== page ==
When an adult, the eagle's talons are formidable. The longer talon on the back toe is used like a dagger, whilst the three forward talons clutch the prey against it. The assertion has been made that "the force with which a large eagle can grip cannot be understood until one has experienced it, say on one's own fist". If the bird gets a good grip on one arm, there is no way it can be pulled off by the other. It will relinquish its iron hold only when diverted with a freshly cut piece of meat. Some have identified the eagle clutching its prey in its inescapable grip as a symbol for the sacrifice of lower beings, forces and instincts to the higher nature. One is reminded of the Cheyenne story of the Jumping Mouse, who, giving up his worldly eyes and trusting only in the great vision he had beheld, waited in fearful but determined faith at the very top of the mountain he had sacrificed so much in order to scale. Crouching there, he sensed the awesome approach of the eagle, felt the cold chill when its shadow obliterated the sun. Suddenly, with terrifying swiftness, the great talons sank into his shoulders and he was carried aloft. The whole world opened up below him. He saw its far-distant curved horizon and all the details of the closer mountain top. He saw with the eyes of the eagle and, looking at his body, realized that this is what he had become.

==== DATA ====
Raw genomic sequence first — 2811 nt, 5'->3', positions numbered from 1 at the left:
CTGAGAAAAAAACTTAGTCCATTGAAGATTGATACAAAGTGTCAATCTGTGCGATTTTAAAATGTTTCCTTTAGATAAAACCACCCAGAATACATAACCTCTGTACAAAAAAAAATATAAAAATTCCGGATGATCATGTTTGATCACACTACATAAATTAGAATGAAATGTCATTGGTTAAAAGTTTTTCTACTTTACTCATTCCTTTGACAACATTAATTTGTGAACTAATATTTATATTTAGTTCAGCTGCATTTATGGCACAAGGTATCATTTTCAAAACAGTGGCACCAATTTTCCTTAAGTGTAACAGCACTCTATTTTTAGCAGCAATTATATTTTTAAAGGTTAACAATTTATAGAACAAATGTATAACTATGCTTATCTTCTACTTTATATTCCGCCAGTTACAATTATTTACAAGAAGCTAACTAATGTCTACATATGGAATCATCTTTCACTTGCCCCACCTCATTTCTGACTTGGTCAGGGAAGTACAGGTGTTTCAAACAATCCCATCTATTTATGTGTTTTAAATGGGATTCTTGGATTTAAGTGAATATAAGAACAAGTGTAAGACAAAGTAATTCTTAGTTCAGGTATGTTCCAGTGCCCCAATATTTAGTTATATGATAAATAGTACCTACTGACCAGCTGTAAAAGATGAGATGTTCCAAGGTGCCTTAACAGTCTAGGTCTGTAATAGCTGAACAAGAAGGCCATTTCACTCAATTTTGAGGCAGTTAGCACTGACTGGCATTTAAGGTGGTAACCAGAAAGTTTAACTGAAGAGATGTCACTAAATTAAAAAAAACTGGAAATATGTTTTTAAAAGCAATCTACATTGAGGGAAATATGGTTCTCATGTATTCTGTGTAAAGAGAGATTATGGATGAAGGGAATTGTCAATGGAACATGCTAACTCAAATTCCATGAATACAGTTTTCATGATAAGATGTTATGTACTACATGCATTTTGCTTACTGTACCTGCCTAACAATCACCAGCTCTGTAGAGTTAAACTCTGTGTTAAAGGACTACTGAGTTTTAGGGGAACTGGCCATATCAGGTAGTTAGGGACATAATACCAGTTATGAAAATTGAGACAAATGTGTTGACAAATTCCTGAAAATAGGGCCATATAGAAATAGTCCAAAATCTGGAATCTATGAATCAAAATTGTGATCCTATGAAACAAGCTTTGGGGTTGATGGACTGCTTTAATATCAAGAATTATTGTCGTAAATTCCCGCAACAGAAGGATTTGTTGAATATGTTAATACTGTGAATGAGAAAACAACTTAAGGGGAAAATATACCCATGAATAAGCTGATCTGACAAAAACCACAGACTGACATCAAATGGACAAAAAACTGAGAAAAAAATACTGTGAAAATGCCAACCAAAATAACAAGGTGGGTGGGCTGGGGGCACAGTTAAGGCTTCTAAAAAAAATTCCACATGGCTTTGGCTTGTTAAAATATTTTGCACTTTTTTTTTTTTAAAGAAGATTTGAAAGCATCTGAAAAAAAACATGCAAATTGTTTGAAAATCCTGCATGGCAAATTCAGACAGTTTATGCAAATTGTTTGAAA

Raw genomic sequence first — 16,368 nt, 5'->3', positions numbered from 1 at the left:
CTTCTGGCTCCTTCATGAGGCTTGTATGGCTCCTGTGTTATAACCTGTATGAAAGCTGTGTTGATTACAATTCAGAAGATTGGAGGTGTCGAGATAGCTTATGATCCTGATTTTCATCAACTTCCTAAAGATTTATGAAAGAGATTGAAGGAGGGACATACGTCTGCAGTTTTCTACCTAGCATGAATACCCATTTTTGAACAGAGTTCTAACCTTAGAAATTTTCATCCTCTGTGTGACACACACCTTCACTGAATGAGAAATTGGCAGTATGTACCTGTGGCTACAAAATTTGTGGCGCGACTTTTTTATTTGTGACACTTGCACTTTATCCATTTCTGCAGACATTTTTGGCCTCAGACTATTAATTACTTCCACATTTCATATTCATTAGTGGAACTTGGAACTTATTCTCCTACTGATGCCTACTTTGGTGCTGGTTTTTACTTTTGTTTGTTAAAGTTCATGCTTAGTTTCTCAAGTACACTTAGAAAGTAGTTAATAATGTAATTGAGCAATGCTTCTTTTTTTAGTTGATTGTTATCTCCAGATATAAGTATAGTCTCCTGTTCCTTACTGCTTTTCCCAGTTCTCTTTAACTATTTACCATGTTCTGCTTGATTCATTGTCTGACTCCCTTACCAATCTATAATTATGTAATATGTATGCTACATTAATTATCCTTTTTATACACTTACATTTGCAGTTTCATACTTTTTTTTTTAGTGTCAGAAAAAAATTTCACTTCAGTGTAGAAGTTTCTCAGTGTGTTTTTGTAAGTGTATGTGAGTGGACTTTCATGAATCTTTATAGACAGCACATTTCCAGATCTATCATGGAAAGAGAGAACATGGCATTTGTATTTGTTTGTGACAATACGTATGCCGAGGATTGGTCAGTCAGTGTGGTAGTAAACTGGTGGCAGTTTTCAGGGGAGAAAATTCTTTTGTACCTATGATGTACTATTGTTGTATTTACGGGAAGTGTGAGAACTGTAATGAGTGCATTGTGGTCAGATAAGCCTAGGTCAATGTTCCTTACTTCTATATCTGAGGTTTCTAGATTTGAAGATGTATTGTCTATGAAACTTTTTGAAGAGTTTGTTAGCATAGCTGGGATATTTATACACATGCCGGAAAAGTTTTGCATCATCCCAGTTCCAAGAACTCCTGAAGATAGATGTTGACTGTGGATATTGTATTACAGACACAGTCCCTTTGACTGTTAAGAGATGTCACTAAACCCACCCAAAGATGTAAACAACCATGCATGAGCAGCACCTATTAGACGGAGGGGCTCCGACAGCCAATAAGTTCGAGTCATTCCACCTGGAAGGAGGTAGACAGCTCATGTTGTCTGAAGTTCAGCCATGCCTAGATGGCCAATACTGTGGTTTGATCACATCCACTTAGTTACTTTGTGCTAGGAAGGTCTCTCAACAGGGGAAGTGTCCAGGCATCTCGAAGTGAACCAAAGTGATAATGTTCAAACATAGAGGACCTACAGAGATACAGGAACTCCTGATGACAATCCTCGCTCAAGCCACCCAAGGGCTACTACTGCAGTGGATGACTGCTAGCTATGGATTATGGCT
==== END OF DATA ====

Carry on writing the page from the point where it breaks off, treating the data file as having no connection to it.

The eagle is a raptorial bird, the name signifying one who preys upon other birds and mammals. Such are especially adapted for seizing their prey, as the etymology of the name clearly indicates. Coming from the Latin term raptor ('plunder'), the word is closely related to 'rapt', which means 'to be snatched or carried away bodily or in spirit from the earth, from life and consciousness, or from ordinary thoughts and perceptions' (L. raptus). From this we take our word 'rapture', with all its connotations of mental transport and ecstasy. The zoological term for eagle is the Latin aquila, which comes from the Greek 'αιεϑως', which refers to the bird, the standard and also to the pediment of a temple in architectural designation, being the triangular face crowning the front of a building over the portico. The ancient saying, 'αÎτ?ς În νÎøÎλαισι, referred to the synthesizing idea lying behind these three usages of the term, meaning 'of a thing quite out of reach'.
If one imagines the eagle rising up out of reach while firmly seizing its prey, the portentous event witnessed by the Aztecs at the site of Tenochtitlan replays itself in one's mind. The theme is, however, not unique but, as a symbolic pattern, reoccurs in myths of many cultures where the triumph of celestial over chthonic powers is indicated. The ancient Rig Veda alludes to the eagle-snake conflict in relation to lightning and thunder bringing rain to the earth. The eagle, as an aspect of Indra, explosively releases the rain from the bonds of the serpent, a dramatic theme which might well have inspired the inaugural lines in "The Revolt of Islam":